Eyoum also complains that the district court's calculation of the market value of the tortoises resulted in an inflated price. We review such factual findings only for clear error. United States v. Banks, 78 F.3d 1190, 1208 (7th Cir.1996); United States v. Hickok, 77 F.3d 992, 1007 (7th Cir.), cert. denied, --- U.S. ----, 116 S.Ct. 1701, 134 L.Ed.2d 800 (1996). The district court's finding that the pancake tortoises were worth $298 each was determined by averaging the pancake tortoise prices from the price lists of five reptile dealers--four in Florida and one in Texas. In addition, Special Agent Bepler of the Miami USFWS testified that $298 was a fair retail price for pancake tortoises in Florida. Eyoum did not offer any price lists beyond those put forward by the government, choosing to rely instead on his argument that $50 was the proper market value.


Eyoum complains that the $298 price determination was clearly erroneous because the price lists that were averaged 1) included prices for pancake tortoises that were "captive raised" and "captive bred," 2) included non-retail prices, and 3) included a price list from a Texas dealer, though Eyoum never sold any tortoises to Texas dealers. "Captive bred" tortoises are tortoises that were hatched and raised in captivity. "Zoo raised" and "captive raised" tortoises are tortoises that may have been born in the wild, but have been raised in captivity. Eyoum maintains that such tortoises are substantially more expensive than tortoises that are simply caught, imported, and sold because the imported tortoises were not fed and cared for from a young age and are more likely to be scarred or irregular in markings. There are two major problems with Eyoum's argument. First, the government put on evidence at sentencing that advertising imported tortoises as "captive bred" was a common ruse among reptile dealers for selling tortoises for which they did not have legal papers, in order to avoid detection of illegal importation activities and garner higher prices.6 In fact, Agent Bepler testified that when he investigated Rian Gittman of The Reptile Service, to whom Eyoum had sold his tortoises, Gittman admitted that though he advertised captive bred tortoises, he sold only imported tortoises and had never bred pancake tortoises or purchased captive bred tortoises. Second, even if the court had looked only to the price list of The Reptile Service itself, at which adult pancake tortoises were advertised at $175 each (with certain volume discounts),7 the overall market value of 131 tortoises at this price would be $22,925, i.e., still in the four-level enhancement range.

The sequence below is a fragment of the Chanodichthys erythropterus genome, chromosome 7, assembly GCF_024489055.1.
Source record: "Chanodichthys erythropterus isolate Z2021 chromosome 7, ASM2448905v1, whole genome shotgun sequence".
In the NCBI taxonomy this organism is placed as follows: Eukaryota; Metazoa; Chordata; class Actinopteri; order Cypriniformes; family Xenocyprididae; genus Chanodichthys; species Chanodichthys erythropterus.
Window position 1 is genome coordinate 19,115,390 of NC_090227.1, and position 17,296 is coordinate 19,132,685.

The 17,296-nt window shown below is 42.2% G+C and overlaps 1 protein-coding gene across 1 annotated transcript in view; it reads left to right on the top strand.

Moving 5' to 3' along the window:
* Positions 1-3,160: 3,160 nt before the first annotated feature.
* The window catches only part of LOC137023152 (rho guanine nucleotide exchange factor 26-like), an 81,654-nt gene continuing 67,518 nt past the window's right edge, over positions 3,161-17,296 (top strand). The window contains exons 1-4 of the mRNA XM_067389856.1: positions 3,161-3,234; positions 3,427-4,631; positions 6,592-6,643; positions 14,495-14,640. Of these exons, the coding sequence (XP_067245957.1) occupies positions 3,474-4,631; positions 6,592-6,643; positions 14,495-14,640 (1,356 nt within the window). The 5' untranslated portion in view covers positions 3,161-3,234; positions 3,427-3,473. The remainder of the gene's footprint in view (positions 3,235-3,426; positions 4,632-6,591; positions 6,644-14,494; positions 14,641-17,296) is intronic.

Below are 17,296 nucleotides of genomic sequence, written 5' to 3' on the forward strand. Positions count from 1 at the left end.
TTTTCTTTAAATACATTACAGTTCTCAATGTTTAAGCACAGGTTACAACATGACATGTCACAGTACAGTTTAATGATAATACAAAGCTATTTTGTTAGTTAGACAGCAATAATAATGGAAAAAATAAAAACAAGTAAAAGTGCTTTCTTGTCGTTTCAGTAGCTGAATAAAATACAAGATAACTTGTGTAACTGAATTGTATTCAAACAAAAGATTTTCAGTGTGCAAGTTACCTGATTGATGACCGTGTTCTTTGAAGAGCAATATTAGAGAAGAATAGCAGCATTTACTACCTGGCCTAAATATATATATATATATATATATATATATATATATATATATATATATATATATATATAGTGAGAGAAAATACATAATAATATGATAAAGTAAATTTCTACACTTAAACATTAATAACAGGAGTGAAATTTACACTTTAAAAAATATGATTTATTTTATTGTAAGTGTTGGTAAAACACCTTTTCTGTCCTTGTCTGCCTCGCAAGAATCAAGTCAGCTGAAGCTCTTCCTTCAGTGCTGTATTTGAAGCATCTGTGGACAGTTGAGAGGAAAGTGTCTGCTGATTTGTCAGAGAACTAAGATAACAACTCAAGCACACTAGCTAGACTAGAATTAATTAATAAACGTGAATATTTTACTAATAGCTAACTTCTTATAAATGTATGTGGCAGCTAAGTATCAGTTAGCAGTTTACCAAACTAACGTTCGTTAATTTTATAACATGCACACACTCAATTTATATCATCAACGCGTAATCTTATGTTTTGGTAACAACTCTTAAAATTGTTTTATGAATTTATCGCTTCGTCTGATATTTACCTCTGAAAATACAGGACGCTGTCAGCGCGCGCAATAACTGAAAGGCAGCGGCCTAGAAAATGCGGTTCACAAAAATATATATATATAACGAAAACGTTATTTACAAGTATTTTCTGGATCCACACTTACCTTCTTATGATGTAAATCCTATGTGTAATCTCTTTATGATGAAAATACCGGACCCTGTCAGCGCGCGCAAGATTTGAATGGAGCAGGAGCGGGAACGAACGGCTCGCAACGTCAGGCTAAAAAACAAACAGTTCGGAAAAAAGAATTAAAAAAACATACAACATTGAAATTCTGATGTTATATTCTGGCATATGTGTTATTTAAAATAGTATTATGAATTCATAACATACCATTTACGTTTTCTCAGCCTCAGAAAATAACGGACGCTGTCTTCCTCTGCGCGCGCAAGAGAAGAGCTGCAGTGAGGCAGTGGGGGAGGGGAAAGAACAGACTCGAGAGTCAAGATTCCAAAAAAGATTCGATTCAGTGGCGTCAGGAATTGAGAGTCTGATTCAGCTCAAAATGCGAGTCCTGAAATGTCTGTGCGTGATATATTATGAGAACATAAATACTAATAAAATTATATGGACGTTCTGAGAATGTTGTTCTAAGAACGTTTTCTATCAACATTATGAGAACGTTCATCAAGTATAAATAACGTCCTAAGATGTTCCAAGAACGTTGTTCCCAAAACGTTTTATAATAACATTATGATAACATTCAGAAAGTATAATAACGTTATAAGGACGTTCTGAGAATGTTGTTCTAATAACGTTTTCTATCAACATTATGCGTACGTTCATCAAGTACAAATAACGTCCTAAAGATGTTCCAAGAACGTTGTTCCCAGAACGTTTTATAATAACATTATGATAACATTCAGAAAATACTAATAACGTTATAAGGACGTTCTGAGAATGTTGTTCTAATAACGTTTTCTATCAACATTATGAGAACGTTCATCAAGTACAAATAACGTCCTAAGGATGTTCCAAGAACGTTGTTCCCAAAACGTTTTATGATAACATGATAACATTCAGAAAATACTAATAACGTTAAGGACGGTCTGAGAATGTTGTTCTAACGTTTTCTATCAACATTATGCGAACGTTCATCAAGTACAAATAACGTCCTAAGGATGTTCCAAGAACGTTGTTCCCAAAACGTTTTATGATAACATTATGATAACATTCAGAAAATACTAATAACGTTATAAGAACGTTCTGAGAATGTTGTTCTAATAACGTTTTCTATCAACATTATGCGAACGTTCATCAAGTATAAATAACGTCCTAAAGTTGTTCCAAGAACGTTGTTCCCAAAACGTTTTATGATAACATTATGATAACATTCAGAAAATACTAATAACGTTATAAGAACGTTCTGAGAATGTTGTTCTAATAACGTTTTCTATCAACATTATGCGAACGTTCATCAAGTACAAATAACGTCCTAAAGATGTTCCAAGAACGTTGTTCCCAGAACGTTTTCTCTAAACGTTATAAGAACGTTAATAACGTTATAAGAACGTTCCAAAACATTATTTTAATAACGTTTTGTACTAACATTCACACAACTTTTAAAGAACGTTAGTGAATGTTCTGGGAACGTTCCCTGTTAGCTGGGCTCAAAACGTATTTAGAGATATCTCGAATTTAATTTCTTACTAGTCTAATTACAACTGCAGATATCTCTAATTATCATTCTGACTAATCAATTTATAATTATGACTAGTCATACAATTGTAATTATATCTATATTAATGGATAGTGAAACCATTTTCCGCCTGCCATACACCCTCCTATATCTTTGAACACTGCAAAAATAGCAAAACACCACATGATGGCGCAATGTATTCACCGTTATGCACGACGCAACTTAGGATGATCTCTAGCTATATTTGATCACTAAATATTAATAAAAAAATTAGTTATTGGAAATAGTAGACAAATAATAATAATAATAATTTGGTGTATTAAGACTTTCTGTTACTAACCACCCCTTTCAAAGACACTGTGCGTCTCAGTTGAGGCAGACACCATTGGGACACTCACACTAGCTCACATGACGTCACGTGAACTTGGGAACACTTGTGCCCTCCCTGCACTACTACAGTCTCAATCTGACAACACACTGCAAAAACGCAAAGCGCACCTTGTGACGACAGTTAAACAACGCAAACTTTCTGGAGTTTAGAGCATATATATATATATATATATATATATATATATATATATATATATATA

Eyoum's argument that some of the prices used were wholesale prices, rather than retail prices, is a strange one, since he does not deny that wholesale prices are generally lower than retail prices. Thus the use of wholesale prices could only have decreased the overall average price, potentially benefitting Eyoum by resulting in a lower overall market value and corresponding enhancement range.


Finally, the use of the price list from the Texas dealer had no impact on Eyoum's sentencing enhancement and so did not prejudice him. If the average pancake tortoise price is calculated using only the Florida dealers, the overall market value would still have been in the $20,000-$40,000 range, resulting in the same four-level enhancement. Furthermore, Eyoum did not propose any alternative prices lists or an alternative fair-market retail price. We conclude that the district court's calculation of the four-level market value enhancement under U.S.S.G. § 2Q2.1(b)(3)(A) was proper and not clearly erroneous.


Eyoum also challenges the two-level enhancement of his sentence under U.S.S.G. § 2Q2.1(b)(2), which states: "If the offense (A) involved fish, wildlife, or plants that were not quarantined as required by law; or (B) otherwise created a significant risk of infestation or disease transmission potentially harmful to humans, fish, wildlife, or plants, increase by 2 levels." The district court found that Eyoum's importation of tortoises with a carapace length of less than four inches created a significant risk of infestation or disease to humans. The court based this finding on 42 C.F.R. § 71.52, the public health regulation prohibiting the importation of viable turtle eggs and live turtles with a carapace length of less than four inches.8 The regulation went into effect in 1975, after it was determined through epidemiological studies that small pet turtles were a significant source of Salmonella and Arizona bacteria. These studies estimated that some 280,000 human cases of salmonellosis per year were turtle associated. Mitchell L. Cohen et al., Turtle-Associated Salmonellosis in the United States: Effect of Public Health Action, 1970 to 1976, 243 JAMA 1247 (1980). Children were found to be particularly susceptible to sickness due to Salmonella and Arizona bacteria carried by their pet turtles. The federal public health regulation, which followed various local and state attempts to regulate the sale of turtles as pets, id., was designed to address this serious health problem.